This Article Contains:
- What is a mutual fund?
- Disadvantages of mutual funds
- Top five alternatives to mutual funds
Let’s get started.
What Is A Mutual Fund?
Mutual funds work by pooling investments from many investors to purchase a portfolio of traditional assets like stocks and bonds. Professional money managers then manage this fund to maximize returns for the investors.
Conventional mutual funds are an excellent option for a non-accredited, individual investor as they can access a portfolio of professionally managed securities without large investment minimums.
When investing in an actively managed mutual fund, investors typically earn returns in the form of dividends and price appreciation. These dividends come from the income the mutual fund generates.
Additionally, investors often have the option of reinvesting these earnings to create compounding returns.
3 Disadvantages Of Mutual Funds
While the traditional mutual fund is an attractive investment option, they come with their fair share of drawbacks:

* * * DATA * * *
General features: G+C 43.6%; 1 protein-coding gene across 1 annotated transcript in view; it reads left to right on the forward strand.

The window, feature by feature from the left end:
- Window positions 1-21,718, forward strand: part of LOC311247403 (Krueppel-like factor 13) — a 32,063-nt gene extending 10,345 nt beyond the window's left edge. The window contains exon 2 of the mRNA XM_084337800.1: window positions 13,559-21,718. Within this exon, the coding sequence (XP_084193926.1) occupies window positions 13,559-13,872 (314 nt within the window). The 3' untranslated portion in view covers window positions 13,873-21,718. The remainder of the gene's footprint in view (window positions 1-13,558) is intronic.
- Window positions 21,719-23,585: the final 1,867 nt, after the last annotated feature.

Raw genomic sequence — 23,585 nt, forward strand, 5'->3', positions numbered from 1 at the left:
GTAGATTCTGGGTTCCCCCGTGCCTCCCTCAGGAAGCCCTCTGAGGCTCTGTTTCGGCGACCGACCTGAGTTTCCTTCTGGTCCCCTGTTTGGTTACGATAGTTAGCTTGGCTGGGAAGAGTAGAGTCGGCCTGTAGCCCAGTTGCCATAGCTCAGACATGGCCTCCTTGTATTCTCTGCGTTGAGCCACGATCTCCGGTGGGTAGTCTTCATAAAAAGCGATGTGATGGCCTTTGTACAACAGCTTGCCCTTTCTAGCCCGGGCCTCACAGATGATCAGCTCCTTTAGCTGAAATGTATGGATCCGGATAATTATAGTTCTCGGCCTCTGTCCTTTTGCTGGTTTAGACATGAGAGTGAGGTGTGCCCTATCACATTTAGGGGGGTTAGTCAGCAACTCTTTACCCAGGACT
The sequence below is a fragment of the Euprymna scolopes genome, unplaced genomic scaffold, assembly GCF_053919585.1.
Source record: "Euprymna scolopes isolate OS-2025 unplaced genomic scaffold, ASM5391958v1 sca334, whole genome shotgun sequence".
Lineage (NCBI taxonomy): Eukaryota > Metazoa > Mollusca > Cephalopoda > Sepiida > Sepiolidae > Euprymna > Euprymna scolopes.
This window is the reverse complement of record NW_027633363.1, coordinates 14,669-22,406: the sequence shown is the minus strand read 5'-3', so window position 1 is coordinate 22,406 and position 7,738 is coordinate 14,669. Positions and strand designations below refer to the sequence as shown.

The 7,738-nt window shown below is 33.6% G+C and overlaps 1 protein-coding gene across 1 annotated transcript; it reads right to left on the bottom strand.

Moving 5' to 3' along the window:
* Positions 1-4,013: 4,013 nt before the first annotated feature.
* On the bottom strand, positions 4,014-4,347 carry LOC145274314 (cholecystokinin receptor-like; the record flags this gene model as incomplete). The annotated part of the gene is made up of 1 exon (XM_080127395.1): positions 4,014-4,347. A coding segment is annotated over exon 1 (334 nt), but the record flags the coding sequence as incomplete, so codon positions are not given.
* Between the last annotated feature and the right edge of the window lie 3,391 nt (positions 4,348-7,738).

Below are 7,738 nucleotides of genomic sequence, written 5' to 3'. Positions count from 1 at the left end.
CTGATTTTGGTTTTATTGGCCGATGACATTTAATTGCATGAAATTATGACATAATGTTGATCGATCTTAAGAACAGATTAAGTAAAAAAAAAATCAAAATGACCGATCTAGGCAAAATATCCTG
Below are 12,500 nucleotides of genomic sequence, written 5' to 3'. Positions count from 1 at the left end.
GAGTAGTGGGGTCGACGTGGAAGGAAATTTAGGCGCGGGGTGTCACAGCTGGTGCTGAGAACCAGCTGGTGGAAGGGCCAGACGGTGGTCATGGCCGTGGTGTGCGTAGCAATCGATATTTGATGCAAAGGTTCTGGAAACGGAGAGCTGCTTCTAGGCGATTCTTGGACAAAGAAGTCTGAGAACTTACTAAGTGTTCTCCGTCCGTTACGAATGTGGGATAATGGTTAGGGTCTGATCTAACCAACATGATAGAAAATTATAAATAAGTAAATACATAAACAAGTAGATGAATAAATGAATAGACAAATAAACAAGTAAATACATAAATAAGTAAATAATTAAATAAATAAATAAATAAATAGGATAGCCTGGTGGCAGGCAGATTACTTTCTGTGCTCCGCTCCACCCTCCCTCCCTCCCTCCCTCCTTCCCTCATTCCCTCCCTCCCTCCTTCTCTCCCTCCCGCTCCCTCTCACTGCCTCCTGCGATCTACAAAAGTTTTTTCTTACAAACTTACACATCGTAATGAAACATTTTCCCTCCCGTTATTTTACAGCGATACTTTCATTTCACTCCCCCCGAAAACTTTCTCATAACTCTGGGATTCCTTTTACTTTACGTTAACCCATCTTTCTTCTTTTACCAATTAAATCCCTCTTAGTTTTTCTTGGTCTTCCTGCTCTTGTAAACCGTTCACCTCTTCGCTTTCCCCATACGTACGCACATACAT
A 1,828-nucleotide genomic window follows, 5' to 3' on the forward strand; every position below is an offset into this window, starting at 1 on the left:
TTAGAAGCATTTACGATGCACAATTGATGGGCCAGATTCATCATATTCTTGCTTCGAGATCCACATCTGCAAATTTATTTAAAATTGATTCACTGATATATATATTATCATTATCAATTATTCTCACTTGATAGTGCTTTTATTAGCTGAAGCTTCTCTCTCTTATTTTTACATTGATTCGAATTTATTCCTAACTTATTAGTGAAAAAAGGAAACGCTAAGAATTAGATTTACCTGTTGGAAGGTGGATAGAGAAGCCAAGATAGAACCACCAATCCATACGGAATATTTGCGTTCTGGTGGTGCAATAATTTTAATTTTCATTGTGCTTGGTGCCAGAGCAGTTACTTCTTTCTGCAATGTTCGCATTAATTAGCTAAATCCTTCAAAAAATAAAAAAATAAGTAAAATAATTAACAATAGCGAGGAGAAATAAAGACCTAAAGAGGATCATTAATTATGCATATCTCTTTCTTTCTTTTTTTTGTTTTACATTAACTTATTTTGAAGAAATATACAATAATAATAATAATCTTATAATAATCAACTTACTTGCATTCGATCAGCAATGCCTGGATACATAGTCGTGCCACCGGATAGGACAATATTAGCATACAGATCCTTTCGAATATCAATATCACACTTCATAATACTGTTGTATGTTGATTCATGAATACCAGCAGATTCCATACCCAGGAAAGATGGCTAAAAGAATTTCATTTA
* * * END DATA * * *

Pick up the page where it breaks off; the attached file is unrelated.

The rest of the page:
1. There are tons of fees involved
Investing in mutual funds often comes with a list of fees, primarily because a money manager actively manages them. This means that the entity in charge of the fund needs to cover its own expenses before paying investors.
2. They can be illiquid
Mutual funds can be structured in one of two ways:
- The first way allows investors to cash out whenever they want.
- The other way requires investors to have their funds locked up for 5-7 years. While you’re still able to withdraw your money before the maturity date, you’ll have to pay an additional fee.
3. Risk of over-diversification
While diversification is one of the main advantages of mutual funds, there is the risk of over-diversification.
Diversification is effective at minimizing risk, but over-diversification can reduce your expected return rate.
The Top 5 Alternatives To Mutual Funds
While mutual funds have their advantages, they’re not the only investment option out there!
Here are five great alternatives to explore instead:
1. Exchange-Traded Funds (ETFs)
An exchange traded fund is an excellent option for focused investments such as targeting foreign currencies, energy, or commodities.
With an ETF, the fund provider owns the underlying assets, designs a fund to track the asset’s performance, and sells shares in that fund to investors - who earn in the form of dividends and price appreciation.
Investors are essentially shareholders in the fund but don’t own the underlying assets.
Several types of fixed income ETFs also pay investors a fixed income or dividend ratio until its maturity date. ETFs also tend to be a more liquid alternative fund - when compared to mutual funds.